#Expert Q&A: NJIT’s Donghee Yvette Wohn Weighs the Pros and Cons of Kids Playing Esports

#Expert Q&A: NJIT’s Donghee Yvette Wohn Weighs the Pros and Cons of Kids Playing Esports

March 19, 20243 min read

Donghee Yvette Wohn, an associate professor at New Jersey Institute of Technology and director of its Social Interaction Lab, focuses on human computer interaction, where she studies the characteristics and consequences of social interactions in online environments such as social media, live streaming, virtual worlds (metaverse) and esports.

Here she explains the appeal of esports among children in particular and how their parents can assess what’s appropriate for them.

How would you describe the current landscape of esports?

Esports is an umbrella term that is used for competitive computer gaming that usually, but not always, happens in teams. However, similar to books or movies, the content of the games vastly differs. Some games are very violent, some are not. Some have very realistic graphics, some are very fantasy-like and playful. It is thus hard, especially as a parent, to make blanket decisions when it comes to esports, you may have to take things case by case.

So, then how can parents assess what’s appropriate for their children?

A quick online search into the nature of the game to see its description or even watching ten minutes of what the gameplay looks like on YouTube or Twitch — where many people upload videos of gameplay — will give parents a better idea of what the game is like without having to play it themselves.

What about in terms of the other players?

It may be useful to use physical sports or any other extracurricular activity as a mental reference when thinking of how to deal with certain issues. For example, soccer is a sport that is great for socializing and team building, but if one is placing a 10-year-old in a game with other adults, there would be a lot of extra things one would want to consider. Like any social activity, one would want to be mindful of who the child is playing with, how much they are playing and how they are playing. For example, are they being respectful? And what kind of language is being used during the game?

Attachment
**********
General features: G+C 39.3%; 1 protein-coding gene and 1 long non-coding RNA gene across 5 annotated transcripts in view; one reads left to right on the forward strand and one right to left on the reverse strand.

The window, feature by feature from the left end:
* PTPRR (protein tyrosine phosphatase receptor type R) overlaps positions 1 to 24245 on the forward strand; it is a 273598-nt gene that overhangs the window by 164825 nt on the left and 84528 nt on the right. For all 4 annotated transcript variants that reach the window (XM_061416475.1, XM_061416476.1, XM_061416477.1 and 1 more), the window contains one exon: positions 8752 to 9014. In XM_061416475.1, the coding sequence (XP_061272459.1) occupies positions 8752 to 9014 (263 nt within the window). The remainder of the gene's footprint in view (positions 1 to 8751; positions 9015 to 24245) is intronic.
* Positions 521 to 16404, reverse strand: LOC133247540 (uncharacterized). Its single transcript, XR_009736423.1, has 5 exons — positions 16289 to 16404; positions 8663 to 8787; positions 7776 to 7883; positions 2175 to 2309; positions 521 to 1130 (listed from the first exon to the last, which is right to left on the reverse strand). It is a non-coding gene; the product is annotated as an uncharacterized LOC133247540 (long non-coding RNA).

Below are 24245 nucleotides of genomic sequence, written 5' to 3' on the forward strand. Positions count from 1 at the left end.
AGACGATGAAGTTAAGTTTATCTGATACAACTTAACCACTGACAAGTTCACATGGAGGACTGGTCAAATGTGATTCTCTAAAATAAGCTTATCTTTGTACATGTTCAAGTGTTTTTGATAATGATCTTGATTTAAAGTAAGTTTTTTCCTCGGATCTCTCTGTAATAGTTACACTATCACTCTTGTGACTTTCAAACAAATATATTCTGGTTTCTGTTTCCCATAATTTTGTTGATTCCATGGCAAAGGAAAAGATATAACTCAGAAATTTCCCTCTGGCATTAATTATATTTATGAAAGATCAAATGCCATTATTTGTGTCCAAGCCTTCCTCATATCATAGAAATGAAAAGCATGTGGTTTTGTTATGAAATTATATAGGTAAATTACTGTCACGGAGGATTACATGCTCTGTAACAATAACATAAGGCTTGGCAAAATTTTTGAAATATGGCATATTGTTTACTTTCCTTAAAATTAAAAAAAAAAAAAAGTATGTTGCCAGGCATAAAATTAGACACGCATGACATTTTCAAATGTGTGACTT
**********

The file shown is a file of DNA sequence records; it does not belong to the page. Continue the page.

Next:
What skills could esports and similar gaming help children develop?

Based on research, the collaboration and communication skills required to play successfully are extremely high. Even though people do not associate computer games as being a physical skill, the dexterity and hand-eye coordination required to play well require a very high level of intellect and physical ability. Of course, not everyone plays that well, but it does indicate that esports is a little different than some games that are more “mindless” or “relaxing” in nature.

What about social skills?

It strengthens existing friendships and can also open up one’s world by conversing with strangers. My colleagues and I did a research study where we found a student living in a rural area where most people did not go to college who wanted to go college because he was inspired by the older college students he was playing with. Playing the game in supportive environments can be mentally and socially beneficial.

What are the downsides?

Like any social situation, there is always the possibility of people misbehaving. The types of harassment documented in gaming environments is so horrible, but the reality is that children are exposed to all types of horrible situations — both online and offline — and helping them navigate difficult situations can help build resilience for the future.

What’s a common misconception among parents?

The most important thing is to understand that whatever happens in esports is not to be dismissed as something that is “only online” or “not real.” The emotions that children experience in the virtual world are very much real.

How much parental supervision is needed?

Younger children’s brains have not yet developed self-constraint, so the parent should decide how much time should be spent playing games, what games are played and who they are played with. Older children — once they start understanding logic — should be encouraged to plan these things for themselves.

Looking to know more? We can help.

Yvette Wohn is available to discuss esports and kids with media. Simply click on her icon  to arrange an interview.

Connect with:
  • Donghee Yvette Wohn
    Donghee Yvette Wohn Associate Professor

    Dr. Wohn studies the role of algorithms and social interactions in livestreaming, esports, gaming and social media.

You might also like...